I did some research for our Romancing the home High Tea challenge this week, and came across these interesting facts:
The British tradition of High Tea began in the mid 1700’s as an afternoon meal usually served between 3 and 4 o’clock. Initially, it was a meal for the working man, taken standing up or sitting on tall stools, thus ‘high’. Tea with cakes, scones, even cheese on toast would have been served.
Gradually, this afternoon meal became more known as an important event on the social calendars of Ladies and Gentlemen, rather than a meal for the working man.
For the ‘Leisure Classes’, High Tea served a practical purpose, allowing Ladies and Gentleman the opportunity of a substantial meal before attending the theatre, or playing cards. It might be a long time before Evening Supper could be taken.
So while Afternoon Tea was largely a social event for their upper class counterparts, High Tea was a necessary meal in the eighteenth and nineteenth centuries. This traditional High Tea still exists for some parts of the North and Scotland.
The Afternoon Tea menu served in the UK today is often referred to as High Tea in many other parts of the world. Because of this some hotels, such as The Ritz in London, use the term ‘High Tea in London’ to advertise their Afternoon Tea because a large proportion of their customers are from overseas.
The traditional time for afternoon tea is any time between three and five o’clock.
Here is what you will need for your High Tea:
On the Tea Tray: The teapot, a sugar bowl with sugar cubes and sugar tongs, a milk pitcher, a tea strainer, a bowl for the used tea leaves, a pitcher of hot water if necessary to dilute tea to a guest’s liking, and a small dish for the lemon wedges and lemon fork.
On the Tea Table: Teacups and saucers; forks and spoons; small plates, linen napkins, and plates filled with tea sandwiches, warm scones, and small cakes. Plus a pot of jam and another one of thickly whipped cream for the scones.
The tea tray should be placed at one end of the table. On one side, set out the teacups, saucers, and teaspoons. On the other side place the stacked plates, forks, and napkins. Plates of food go in the middle of the table.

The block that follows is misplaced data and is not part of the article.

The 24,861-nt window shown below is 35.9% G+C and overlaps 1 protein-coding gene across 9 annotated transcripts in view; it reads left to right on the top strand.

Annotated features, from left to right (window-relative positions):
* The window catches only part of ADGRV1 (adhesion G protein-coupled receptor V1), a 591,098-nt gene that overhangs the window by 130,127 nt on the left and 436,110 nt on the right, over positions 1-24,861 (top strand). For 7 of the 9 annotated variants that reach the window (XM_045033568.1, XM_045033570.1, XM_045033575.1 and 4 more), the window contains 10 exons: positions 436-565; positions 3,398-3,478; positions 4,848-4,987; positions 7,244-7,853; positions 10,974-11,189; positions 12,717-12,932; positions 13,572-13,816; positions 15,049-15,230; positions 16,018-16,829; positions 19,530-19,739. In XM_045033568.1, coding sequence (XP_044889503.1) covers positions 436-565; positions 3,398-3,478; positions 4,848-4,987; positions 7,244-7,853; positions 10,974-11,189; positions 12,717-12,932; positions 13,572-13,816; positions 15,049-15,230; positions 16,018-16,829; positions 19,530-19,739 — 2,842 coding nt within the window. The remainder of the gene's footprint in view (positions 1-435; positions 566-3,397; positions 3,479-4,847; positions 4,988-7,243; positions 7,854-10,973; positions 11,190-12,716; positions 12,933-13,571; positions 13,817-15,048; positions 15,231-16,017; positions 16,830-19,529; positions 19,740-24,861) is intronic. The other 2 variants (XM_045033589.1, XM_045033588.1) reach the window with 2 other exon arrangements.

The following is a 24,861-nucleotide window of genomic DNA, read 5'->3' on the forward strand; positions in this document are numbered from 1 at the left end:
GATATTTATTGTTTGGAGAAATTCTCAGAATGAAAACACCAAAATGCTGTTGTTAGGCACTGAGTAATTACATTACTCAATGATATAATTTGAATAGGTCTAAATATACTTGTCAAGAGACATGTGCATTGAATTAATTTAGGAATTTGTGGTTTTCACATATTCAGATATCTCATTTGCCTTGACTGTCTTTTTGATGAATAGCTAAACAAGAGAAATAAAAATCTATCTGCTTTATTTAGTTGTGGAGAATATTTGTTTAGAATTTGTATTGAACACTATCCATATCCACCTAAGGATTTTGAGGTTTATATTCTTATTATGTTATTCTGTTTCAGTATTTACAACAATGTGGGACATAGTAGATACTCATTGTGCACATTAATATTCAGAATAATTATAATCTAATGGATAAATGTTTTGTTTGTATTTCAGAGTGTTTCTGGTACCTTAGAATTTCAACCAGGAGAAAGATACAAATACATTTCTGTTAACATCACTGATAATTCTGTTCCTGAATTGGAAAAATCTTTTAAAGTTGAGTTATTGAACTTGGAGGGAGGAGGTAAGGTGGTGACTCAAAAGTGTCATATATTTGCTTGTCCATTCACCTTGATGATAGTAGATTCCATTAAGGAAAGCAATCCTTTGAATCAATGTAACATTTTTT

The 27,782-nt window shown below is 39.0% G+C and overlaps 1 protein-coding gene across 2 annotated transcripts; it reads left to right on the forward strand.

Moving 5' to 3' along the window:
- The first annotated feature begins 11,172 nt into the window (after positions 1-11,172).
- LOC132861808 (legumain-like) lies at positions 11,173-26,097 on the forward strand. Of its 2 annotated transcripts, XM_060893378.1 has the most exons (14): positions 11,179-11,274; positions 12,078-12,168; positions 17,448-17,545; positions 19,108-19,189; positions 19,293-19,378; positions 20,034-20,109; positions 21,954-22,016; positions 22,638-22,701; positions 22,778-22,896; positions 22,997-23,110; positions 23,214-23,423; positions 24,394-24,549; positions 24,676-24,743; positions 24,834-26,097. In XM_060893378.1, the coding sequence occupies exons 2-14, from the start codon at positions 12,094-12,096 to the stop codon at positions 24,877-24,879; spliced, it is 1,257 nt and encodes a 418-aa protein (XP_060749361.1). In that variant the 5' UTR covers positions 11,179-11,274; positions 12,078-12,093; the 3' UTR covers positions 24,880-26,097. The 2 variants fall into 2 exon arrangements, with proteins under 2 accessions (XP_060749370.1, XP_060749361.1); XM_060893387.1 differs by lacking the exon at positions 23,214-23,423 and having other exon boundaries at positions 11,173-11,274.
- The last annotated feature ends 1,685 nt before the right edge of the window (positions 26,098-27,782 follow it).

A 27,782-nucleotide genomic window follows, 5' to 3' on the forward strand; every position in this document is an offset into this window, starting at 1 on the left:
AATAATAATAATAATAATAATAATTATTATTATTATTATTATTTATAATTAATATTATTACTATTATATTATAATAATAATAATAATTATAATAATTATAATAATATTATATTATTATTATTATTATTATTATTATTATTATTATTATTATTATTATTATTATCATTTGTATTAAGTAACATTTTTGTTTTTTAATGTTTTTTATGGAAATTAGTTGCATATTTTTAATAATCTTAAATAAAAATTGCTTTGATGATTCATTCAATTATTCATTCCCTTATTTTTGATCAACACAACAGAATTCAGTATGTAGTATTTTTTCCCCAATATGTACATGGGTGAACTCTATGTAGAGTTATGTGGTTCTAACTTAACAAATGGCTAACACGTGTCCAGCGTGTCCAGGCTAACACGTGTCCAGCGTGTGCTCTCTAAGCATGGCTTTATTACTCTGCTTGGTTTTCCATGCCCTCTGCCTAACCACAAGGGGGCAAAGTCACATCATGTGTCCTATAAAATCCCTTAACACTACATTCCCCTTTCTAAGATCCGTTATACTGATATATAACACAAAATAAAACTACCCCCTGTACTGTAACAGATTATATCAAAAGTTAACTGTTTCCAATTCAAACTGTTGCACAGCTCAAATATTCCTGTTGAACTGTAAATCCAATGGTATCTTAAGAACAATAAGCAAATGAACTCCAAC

The Do’s & Don’ts of Afternoon Tea according to Lisa Mirza Grotts of the Huffington Post:
DO start with the savories and then the sweets.
DO spread a scone with cream first, then jam.
DO wait until you have swallowed your food before you take a sip of tea. The rule is one or the other, please!
DO look into—not over—your teacup when sipping. It’s polite!
DO place your napkin on the chair if you must leave the table during the event.
DON’T place items that are not part of the tea service, such as keys, sunglasses, or phones, on the table.
DON’T use milk and lemon together in tea. The citric acid of the lemon will cause the milk to curdle.
DON’T place lemon in the teacup before adding tea. The tea is always poured first.
DON’T tip your teacup too much when drinking—keep it slightly tipped.
DON’T leave your spoon in the cup. Place it on your saucer instead.
DON’T move your plate more than 1 inch from the edge of the table, and don’t push your plate away from the edge of the table when you’re done eating.
DON’T place your napkin on the table until you are ready to leave the table.
I serve savories first. That is followed by scones. Then lastly sweets in the form of small cakes and tarts or slices thereof. When I use a tier stand I serve the savories on the bottom tier, the scones on the middle tier and the sweets on the top tier.
On my High Tea menu today:
For savories I made asparagus and coppa ham bundles and cocktail chicken pastries. For a twist on the traditional cucumber sandwiches, I made Nigella’s whipped feta toasts with cucumber and radish.
Home baked scones with strawberry jam and whipped cream.
For sweets I bought custard slices, chocolate brownies, lemon meringue slices and “koeksister” twists from Old Town Italy. The macaroons are the best I have tasted in South Africa and are from La Vie Lente Urban Farm.
Nigella’s whipped feta toasts
100g feta cheese at room temperature
60ml greek yogurt at room temperature
¼ tsp ground cumin
1 lemon, grated zest
2tsp extra virgin olive oil
sea salt flakes to taste
8 slices sourdough bread, toasted and cooled a little
cucumber thinly sliced
radish thinly sliced
Crumble the feta into a bowl, add the yogurt, cumin, lemon zest, honey and oil and beat with a wooden spoon. Then whip with an electric hand whisk till creamy. Add salt to taste.
When the toast has cooled, spread generously with the whipped feta, slice in half and top with the thinly sliced cucumber and radish.
When you are in the Umhlanga region again, do yourself a favour and book High Tea at the Oyster Box. It is a visual and taste spectacle and not to be missed!